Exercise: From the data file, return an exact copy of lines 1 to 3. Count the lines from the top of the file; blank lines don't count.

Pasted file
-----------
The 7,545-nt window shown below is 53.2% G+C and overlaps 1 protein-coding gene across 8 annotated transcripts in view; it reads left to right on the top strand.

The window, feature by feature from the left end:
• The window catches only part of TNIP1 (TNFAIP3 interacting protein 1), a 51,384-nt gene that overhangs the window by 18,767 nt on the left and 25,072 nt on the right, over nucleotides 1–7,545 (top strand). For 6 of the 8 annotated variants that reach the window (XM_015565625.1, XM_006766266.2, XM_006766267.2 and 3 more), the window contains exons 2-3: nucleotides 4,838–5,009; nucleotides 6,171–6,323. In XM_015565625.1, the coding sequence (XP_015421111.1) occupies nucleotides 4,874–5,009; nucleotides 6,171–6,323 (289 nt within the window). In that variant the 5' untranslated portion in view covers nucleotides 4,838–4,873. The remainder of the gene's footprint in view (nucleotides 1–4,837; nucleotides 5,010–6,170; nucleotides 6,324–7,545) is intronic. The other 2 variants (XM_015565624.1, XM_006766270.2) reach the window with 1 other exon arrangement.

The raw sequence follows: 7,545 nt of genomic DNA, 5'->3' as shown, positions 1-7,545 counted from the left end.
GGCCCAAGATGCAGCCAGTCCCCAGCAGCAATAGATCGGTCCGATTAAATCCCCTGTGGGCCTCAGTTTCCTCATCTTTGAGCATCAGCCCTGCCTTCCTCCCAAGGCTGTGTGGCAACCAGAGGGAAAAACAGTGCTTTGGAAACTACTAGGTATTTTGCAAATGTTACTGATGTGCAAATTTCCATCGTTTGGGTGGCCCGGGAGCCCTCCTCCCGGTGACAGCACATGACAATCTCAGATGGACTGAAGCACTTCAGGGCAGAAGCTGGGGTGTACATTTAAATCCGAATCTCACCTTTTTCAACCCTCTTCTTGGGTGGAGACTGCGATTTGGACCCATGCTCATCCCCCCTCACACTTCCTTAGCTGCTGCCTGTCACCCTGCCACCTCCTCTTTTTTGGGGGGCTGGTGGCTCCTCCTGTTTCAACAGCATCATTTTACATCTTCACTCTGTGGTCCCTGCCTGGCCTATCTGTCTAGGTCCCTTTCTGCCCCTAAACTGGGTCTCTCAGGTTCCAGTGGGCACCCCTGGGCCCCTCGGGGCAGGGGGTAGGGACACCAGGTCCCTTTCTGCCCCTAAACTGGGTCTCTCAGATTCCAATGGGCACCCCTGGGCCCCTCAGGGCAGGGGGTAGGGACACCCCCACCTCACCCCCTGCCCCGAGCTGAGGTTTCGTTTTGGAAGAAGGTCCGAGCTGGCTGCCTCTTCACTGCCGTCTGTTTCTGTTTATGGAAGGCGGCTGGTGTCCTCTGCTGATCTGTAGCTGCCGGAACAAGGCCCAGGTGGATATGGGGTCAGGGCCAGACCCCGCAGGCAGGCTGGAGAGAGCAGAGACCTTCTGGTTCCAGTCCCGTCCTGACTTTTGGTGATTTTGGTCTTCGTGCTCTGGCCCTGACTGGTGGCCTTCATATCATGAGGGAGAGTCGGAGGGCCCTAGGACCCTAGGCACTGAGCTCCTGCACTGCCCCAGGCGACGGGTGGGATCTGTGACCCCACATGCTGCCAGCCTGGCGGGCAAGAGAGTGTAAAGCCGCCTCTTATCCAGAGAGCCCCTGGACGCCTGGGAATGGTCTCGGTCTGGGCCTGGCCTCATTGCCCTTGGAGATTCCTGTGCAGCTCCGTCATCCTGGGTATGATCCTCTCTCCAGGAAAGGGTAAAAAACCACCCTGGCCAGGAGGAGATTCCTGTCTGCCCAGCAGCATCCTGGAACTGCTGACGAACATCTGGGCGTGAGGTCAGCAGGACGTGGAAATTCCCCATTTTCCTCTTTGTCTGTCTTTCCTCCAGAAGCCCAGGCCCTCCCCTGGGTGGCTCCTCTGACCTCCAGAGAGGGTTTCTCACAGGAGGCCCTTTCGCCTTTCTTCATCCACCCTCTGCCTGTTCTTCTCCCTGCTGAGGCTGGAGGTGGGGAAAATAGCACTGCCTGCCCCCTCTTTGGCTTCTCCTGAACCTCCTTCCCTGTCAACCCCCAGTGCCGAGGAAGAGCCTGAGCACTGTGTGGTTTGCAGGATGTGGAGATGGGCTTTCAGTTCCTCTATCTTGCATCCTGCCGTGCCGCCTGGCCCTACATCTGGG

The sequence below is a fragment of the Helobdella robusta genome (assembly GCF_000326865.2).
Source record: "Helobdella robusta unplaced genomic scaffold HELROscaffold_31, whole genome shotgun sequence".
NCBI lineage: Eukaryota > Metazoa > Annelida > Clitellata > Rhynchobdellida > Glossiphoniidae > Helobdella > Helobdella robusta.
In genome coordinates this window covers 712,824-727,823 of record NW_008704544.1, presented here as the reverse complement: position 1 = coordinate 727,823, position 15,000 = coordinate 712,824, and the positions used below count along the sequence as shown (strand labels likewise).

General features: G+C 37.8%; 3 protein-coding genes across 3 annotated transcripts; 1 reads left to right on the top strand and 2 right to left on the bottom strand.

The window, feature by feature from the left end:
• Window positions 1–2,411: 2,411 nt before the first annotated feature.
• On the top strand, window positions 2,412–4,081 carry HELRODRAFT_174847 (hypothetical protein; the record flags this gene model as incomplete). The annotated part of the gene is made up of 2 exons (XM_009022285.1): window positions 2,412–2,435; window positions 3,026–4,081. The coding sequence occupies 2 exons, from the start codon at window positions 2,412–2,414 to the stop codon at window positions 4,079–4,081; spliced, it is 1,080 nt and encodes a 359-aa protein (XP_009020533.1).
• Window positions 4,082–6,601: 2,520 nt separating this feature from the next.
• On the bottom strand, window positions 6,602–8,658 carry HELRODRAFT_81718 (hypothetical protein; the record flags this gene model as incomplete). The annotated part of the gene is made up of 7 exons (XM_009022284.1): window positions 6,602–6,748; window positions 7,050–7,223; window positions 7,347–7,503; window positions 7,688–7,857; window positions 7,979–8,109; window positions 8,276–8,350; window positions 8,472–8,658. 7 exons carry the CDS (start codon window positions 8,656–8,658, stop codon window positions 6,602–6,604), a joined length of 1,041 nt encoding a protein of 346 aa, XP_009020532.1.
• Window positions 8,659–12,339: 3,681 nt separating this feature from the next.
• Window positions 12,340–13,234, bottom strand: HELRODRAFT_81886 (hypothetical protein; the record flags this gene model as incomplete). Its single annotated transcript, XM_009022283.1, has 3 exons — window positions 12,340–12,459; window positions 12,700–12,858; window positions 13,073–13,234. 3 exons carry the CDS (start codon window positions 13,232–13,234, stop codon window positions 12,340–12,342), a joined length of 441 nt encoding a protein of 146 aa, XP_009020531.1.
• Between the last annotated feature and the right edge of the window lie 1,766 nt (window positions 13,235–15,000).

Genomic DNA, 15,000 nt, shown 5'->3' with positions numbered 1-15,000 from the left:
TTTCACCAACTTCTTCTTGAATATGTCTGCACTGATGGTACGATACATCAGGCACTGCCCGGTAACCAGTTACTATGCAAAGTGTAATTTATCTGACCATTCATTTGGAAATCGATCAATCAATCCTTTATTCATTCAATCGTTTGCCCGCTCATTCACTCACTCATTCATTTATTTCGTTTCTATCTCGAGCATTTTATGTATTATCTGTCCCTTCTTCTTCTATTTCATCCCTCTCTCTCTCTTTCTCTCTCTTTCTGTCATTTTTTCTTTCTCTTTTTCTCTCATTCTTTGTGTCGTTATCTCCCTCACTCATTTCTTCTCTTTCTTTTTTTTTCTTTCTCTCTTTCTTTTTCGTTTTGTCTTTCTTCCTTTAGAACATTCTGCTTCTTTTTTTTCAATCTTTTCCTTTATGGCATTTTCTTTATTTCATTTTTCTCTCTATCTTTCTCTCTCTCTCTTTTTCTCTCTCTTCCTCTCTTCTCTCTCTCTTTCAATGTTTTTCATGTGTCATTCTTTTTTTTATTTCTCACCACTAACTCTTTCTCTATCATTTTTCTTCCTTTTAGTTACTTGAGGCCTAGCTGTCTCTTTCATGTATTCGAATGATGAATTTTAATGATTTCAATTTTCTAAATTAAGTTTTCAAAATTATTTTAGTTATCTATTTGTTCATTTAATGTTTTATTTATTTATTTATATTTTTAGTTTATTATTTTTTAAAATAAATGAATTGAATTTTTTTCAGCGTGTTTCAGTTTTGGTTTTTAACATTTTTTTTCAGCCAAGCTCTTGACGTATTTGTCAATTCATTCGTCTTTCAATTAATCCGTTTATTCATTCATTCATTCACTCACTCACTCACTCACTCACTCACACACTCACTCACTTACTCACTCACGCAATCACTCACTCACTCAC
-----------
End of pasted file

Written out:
The 7,545-nt window shown below is 53.2% G+C and overlaps 1 protein-coding gene across 8 annotated transcripts in view; it reads left to right on the top strand.

The window, feature by feature from the left end:
• The window catches only part of TNIP1 (TNFAIP3 interacting protein 1), a 51,384-nt gene that overhangs the window by 18,767 nt on the left and 25,072 nt on the right, over nucleotides 1–7,545 (top strand). For 6 of the 8 annotated variants that reach the window (XM_015565625.1, XM_006766266.2, XM_006766267.2 and 3 more), the window contains exons 2-3: nucleotides 4,838–5,009; nucleotides 6,171–6,323. In XM_015565625.1, the coding sequence (XP_015421111.1) occupies nucleotides 4,874–5,009; nucleotides 6,171–6,323 (289 nt within the window). In that variant the 5' untranslated portion in view covers nucleotides 4,838–4,873. The remainder of the gene's footprint in view (nucleotides 1–4,837; nucleotides 5,010–6,170; nucleotides 6,324–7,545) is intronic. The other 2 variants (XM_015565624.1, XM_006766270.2) reach the window with 1 other exon arrangement.